Robyn Andrews at the launch of her book at Oxford Bookstore. Picture by Arnab Mondal
Christmas brings to mind the lights on Park Street, the fruit cakes at Flurys and a holiday from work. Dr Robyn Andrews, a senior lecturer in the Social Anthropology Programme at Massey University, New Zealand, has woven 10 life stories and four essays into Christmas in Calcutta [Sage Publishers, Rs 695].
The book, which was launched at Oxford Bookstore last week, is the result of the writer’s PhD research on Calcutta’s Anglo-Indian community. Andrews explores the nuanced ways of being an Anglo-Indian, especially during the festive season in the city, and portrays them from a fresh perspective.
Hers was a challenge to show that Anglo-Indians are more than some rum-quenched, pony-tailed guitarist or stoned poet or every other stereotyped character from the Bow Barracks that frequents films.
“In this book I have tried to disregard stereotypes that are synonymous with this community. I have brought together the diversity. There is the story of Barry O’Brien, also the experience of a young chap working in a BPO,” said Andrews, who captures the humanity and excellence of Anglo-Indians.
“Robyn contests the hegemony of theories. This book transcends the mere parameters of 10 lives. There is an eleventh life here and that is Robyn’s. She stops being an outsider writing their stories and becomes an insider sharing their experiences,” said Shekhar Bandyopadhyay, the director, New Zealand India Research Institute, and the dean of history, Victoria University of Wellington, New Zealand, at the launch.
Shane Calvert, the MLA representing the Anglo-Indian community, said the book lives up to the Christmas spirit of giving. “The spirit of Christmas is in the spirit of giving. And Robyn does just that through her book. She has given to the Anglo-Indian community an existence that is otherwise ignored.”
The book is split into four sections — Identity, Faith, Education and Community. Identity focuses on the origins, characteristics and the constitutional definition of the community; faith deals with the practice of Christianity; education points out some failings in the education system for the community; and the final section talks about community care.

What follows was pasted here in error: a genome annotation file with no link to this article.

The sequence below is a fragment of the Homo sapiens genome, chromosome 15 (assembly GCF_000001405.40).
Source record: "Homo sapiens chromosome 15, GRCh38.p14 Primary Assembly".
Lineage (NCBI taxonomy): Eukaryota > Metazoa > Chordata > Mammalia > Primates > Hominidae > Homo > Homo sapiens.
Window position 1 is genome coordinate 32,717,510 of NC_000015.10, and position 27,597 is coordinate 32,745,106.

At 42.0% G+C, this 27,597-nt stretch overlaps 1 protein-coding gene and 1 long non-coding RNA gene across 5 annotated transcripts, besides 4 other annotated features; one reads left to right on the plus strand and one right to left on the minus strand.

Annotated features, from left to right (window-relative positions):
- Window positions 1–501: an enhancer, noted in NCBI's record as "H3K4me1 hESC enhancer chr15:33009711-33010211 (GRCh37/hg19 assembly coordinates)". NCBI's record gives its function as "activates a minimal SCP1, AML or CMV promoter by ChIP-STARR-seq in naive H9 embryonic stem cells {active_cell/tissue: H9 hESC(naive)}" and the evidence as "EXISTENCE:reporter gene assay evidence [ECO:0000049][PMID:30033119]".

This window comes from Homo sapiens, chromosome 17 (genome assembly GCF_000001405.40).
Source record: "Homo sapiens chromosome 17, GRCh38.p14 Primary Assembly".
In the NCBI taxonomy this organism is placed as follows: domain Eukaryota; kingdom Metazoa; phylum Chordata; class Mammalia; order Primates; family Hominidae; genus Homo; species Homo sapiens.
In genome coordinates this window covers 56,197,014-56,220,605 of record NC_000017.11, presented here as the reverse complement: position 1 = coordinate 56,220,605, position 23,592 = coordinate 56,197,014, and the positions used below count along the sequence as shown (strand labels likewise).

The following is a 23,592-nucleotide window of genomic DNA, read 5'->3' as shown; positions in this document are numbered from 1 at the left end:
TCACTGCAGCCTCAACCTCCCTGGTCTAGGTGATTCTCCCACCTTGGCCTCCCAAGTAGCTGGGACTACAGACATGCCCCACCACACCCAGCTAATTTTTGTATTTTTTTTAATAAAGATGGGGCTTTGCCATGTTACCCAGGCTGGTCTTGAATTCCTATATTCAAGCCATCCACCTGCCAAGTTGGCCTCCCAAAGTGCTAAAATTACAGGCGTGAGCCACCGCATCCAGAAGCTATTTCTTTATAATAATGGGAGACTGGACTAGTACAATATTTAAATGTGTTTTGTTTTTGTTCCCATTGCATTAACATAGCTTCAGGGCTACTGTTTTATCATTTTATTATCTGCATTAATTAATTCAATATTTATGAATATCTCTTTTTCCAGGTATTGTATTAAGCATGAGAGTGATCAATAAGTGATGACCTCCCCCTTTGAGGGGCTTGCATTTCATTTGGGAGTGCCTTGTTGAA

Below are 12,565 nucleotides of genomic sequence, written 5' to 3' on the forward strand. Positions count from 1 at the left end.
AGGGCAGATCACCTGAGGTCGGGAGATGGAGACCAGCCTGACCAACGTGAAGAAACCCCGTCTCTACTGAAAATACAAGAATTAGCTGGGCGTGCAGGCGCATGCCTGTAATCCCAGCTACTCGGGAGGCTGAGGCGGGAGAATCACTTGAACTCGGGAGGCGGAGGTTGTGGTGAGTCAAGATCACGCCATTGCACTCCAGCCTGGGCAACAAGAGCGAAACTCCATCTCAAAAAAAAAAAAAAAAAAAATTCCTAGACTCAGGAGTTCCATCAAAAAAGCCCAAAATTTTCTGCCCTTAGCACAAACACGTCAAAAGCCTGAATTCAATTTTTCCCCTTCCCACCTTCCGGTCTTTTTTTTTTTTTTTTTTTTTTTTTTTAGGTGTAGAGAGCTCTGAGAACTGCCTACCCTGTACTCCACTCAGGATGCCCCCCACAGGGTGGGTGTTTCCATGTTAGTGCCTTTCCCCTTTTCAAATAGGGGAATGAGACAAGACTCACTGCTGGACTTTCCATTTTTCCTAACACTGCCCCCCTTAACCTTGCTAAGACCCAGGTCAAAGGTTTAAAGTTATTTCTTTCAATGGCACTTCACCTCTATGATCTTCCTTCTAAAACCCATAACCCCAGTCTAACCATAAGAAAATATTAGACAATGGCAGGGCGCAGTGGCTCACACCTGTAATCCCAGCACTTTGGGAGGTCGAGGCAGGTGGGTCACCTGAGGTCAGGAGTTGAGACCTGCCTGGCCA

Not everyday do visitors at the Oxford Bookstore get tips on how to be a millionaire. On Tuesday, a select group was told just that at the launch of Gautam Prasad Baroowah’s Be A Millionaire Yes! You Sure Can, a compendium of personal finance.
The author — who is a business economist and a human resource management expert — said he had written the book to help the middle-class multiply its money the honest way. “They often don’t know how to save smart. I want to guide,” he said at the launch.
This is Baroowah’s second book brought out by Patridge Publishers. It is also available as an e-book. The royalty for all versions of the book will go to underprivileged children.
Joining the author in a post-launch discussion were sports commentator Kishore Bhimani and artist Shuvaprasanna. “Anything that earns you more than 12 per cent interest is either risky or immoral. This is what my father would say,” shared Bhimani, who said a career in sports only partially described him and that he was in fact “a finance person who often advises people on money matters”.
Shuvaprasanna, while admitting that money was indeed important, said: “I really don’t know much about investment”. He went on to describe the opulence of a wedding he had attended that left him both spellbound and slightly uncomfortable at the same time. “Everyone should have some lack in life. When you have nothing to crave for, life becomes boring,” the artist said.
The author, however, wanted to lead the middle-class to empowerment through their millions. “Assamese and Bengalis are always looked upon as lazy people who are more interested in art and culture. I want to prove them all wrong. The book is written in a simple language so that more people can get rich honestly,” he promised.
Trina Chaudhuri and Chandreyee Ghose